Von Hippel-Lindau syndrome5,17,27Endolymphatic sac tumor, pancreatic islet cell carcinoma, renal cell carcinoma (clear cell)Cyst of kidney, liver, pancreas, spleen; cystadenoma of the broad ligament, epididymis or pancreas; hemangioblastoma of CNS, retina (aka retina angioma), pancreatic neuroendocrine tumors, pheochromocytoma, paragangliomaPolycythemiaVHLADAt birth: eye examination including retina q 1 y At 2 y: blood pressure at all medical visits, PFM or 24-h UFM q 1 y At 5 y: audiogram q 2 y At 8 y: brain MRI with and without contrast, spine MRI with contrast q 2 y At 10 y: abdominal MRI with dedicated renal sequences q 1y

Tumors that Warrant Cancer Genetics Referral If They Occur in Childhood

Adrenocortical carcinoma

Atypical teratoid rhabdoid tumor

Basal cell carcinoma

Cardiac rhabdomyoma

Cerebellar gangliocytoma

Choroid plexus carcinoma

Colon cancer

Cystic nephroma

Desmoid tumor

Endolymphatic sac tumors

Ependymoma

Gastrointestinal stromal tumor

Hemangioblastoma

Hepatoblastoma

Hepatocellular carcinoma

Juvenile granulosa cell tumor

Juvenile myelomonocytic leukemia

Hypodiploid acute lymphoblastic leukemia

Malignant peripheral nerve sheath tumor

Medullary thyroid carcinoma

Medulloblastoma

Melanoma

Neurofibroma

Optic glioma

Ovarian Sertoli-Leydig cell tumor

Pancreatic islet cell tumor

Paraganglioma/pheochromocytoma

Pleuropulmonary blastoma

Pituitary blastoma

Pineoblastoma

Renal cell carcinoma

Retinoblastoma

Rhabdoid tumor

Sarcoma (bone or soft tissue)

Schwannoma

Subependymal giant cell tumor

Wilms' tumor (especially if bilateral)

Noncancerous Features in Hereditary Cancer Syndromes

FeatureExamples
Congenital anomaliesAbnormal hearing or vision, cleft lip/palate, dental anomalies, radial ray or other skeletal anomalies, congenital heart defect, urogenital abnormalities, or congenital anomalies of other organs
Cutaneous and subcutaneous lesionsHyper- or hypopigmentation (such as multiple café-au-lait macules, mucocutaneous pigmentation, axillary or inguinal freckling), shagreen patch, butterfly rash, photosensitivity, multiple benign tumors of the skin (such as dysplastic nevi, neurofibromas, lipomas), palmar/plantar pitting, nevus flammeus or other vascular anomalies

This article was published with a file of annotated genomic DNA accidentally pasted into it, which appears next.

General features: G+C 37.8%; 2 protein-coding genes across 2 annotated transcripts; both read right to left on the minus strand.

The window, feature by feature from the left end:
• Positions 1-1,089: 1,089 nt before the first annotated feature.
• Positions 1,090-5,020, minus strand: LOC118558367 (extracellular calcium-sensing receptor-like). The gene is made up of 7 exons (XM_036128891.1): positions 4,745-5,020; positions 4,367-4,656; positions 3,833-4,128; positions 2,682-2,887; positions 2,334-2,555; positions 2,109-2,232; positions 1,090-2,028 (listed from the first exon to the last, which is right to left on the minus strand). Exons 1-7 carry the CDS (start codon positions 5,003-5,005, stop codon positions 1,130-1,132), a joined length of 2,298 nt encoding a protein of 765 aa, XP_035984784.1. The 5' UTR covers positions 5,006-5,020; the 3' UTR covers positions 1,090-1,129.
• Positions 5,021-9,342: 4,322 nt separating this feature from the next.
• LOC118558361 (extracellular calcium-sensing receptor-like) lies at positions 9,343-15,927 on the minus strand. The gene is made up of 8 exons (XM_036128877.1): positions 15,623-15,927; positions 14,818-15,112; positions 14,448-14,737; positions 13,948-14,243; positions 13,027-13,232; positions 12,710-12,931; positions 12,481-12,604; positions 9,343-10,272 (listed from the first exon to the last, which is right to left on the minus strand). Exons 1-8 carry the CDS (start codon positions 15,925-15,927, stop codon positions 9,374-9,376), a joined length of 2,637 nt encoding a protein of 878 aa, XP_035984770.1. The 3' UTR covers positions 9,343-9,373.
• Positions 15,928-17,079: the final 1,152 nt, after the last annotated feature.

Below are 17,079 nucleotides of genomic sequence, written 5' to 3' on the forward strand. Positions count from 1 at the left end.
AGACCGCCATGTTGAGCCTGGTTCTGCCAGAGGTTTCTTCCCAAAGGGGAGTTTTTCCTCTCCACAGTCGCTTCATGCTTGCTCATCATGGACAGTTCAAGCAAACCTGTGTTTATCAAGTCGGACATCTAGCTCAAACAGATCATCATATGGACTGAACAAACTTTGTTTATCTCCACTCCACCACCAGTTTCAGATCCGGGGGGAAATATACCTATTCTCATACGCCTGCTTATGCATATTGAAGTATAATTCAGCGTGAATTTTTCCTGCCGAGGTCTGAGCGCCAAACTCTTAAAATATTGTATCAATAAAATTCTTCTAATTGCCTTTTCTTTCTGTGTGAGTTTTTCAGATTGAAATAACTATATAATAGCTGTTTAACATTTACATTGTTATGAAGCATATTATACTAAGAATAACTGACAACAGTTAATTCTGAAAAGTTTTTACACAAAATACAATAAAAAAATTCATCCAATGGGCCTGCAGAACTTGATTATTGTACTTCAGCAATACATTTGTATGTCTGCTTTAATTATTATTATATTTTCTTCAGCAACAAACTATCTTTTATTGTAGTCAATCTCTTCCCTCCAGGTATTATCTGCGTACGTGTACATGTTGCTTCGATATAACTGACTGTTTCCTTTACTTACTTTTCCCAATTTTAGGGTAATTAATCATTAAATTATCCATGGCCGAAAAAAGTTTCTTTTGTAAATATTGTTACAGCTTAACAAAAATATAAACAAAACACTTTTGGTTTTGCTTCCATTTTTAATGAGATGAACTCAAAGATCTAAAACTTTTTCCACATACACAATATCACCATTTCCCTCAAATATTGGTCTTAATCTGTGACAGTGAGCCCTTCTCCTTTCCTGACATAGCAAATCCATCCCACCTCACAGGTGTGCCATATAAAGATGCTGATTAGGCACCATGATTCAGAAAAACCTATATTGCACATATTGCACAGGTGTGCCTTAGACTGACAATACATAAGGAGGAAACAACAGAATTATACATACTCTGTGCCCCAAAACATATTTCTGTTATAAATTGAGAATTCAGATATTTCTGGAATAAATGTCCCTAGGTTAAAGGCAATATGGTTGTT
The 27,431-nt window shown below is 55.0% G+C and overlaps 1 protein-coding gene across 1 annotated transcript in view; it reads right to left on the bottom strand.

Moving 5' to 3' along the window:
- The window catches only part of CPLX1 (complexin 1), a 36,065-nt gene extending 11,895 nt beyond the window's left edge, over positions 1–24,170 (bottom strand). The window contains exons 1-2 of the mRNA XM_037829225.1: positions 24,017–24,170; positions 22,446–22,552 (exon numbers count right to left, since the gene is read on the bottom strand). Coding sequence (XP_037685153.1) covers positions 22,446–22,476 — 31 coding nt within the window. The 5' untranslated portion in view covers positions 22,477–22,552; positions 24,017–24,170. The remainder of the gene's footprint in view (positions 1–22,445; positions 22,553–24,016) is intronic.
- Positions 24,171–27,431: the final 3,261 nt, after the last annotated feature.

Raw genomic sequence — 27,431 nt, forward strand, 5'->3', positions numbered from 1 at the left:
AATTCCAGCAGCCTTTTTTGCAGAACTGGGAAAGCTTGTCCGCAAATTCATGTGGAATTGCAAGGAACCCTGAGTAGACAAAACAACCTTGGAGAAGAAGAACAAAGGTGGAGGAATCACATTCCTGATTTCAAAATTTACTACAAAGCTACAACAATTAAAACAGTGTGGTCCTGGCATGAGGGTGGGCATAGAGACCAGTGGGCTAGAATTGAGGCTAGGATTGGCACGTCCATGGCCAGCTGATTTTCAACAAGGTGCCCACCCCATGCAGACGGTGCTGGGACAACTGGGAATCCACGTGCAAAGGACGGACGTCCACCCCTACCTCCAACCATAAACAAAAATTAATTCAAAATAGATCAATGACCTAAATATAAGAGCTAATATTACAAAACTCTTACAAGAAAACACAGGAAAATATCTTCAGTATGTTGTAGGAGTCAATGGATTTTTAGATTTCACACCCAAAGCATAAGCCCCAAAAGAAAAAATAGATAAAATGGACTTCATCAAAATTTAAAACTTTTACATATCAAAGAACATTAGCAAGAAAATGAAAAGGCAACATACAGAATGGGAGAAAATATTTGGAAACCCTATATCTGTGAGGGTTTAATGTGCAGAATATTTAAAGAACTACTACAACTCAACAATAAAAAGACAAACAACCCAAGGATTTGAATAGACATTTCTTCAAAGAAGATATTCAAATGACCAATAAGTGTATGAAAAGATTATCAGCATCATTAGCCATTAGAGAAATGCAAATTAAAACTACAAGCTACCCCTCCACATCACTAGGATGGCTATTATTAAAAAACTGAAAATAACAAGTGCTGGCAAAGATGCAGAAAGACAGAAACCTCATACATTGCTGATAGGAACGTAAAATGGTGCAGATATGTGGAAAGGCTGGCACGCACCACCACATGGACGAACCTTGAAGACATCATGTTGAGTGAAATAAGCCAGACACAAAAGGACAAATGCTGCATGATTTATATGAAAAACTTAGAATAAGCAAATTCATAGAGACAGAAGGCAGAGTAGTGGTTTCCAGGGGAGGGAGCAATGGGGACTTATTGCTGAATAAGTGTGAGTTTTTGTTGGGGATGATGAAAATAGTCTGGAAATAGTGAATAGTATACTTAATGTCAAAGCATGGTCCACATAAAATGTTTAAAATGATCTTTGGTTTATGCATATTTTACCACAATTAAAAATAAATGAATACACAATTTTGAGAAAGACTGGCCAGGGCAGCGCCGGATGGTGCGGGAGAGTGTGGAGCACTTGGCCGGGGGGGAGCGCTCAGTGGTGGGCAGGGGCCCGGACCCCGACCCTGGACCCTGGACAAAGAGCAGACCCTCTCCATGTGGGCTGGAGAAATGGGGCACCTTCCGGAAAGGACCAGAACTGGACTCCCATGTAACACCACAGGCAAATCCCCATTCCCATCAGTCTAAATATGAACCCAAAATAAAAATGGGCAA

Dysmorphic featuresEar creases/pits, coarse facial features, frontal bossing, broad forehead, abnormal placement of eyes or ears
Endocrine anomaliesCushing syndrome, gigantism/acromegaly, precocious puberty, primary hyperparathyroidism, hypercalcemia
Growth abnormalitiesOvergrowth, poor/stunted growth, asymmetric growth/hemihypertrophy, macro- or microcephaly, macroglossia, organomegaly
Hematologic disordersPancytopenia, anemia, thrombocytopenia, neutropenia, leukopenia, polycythemia
Immune deficiencyFrequent or persistent infections, lymphopenia, autoimmune disorders
Neurodevelopmental or neurologic concernsAutism spectrum disorder, behavioral abnormalities, developmental delay, intellectual disability, learning difficulties, seizures
Ophthalmologic anomaliesCongenital hypertrophy of the retinal pigment epithelium, anirida, coloboma

Additional Resources about Pediatric Cancer and Pediatric Cancer Predisposition Syndromes

American Cancer Societya (www.cancer.org/cancer/cancer-in-children)

Children's Oncology Groupa (www.childrensoncologygroup.org)

National Comprehensive Cancer Networka (www.nccn.org)

PDQ (Physician Data Query): National Cancer Institute's comprehensive source of cancer informationa (www.cancer.gov/publications/pdq)

GeneReviews (www.genereviews.org)

Online Mendelian Inheritance in Man (www.omim.org)

Familial Cancer Database (www.facd.info)

National Society of Genetic Counselors find a genetic counselor tool (www.nsgc.org/findageneticcounselor)

American College of Medical Genetics and Genomics: genetics clinics database (www.acmg.net)

Authors

Stephanie A. Coury, MS, is a Senior Genetic Counselor, Division of Genetics and Genomics, Boston Children's Hospital. Katherine A. Schneider, MPH, is a Senior Genetic Counselor, Center for Cancer Genetics and Prevention, Dana-Farber Cancer Institute. Jaclyn Schienda, ScM, is a Senior Genetic Counselor, Pediatric Cancer Genetic Risk Program, Dana-Farber Cancer Institute. Wen-Hann Tan, BMBS, is an Attending Physician, Division of Genetics and Genomics, Boston Children's Hospital.

Address correspondence to Wen-Hann Tan, BMBS, Division of Genetics and Genomics, Boston Children's Hospital, Fegan 4, 300 Longwood Avenue, Boston, MA 02115; email: wen-hann.tan@childrens.harvard.edu.

Disclaimer: Stephanie A. Coury and Katherine A. Schneider contributed equally to this work.

Disclosure: The authors have no relevant financial relationships to disclose.

10.3928/19382359-20180424-02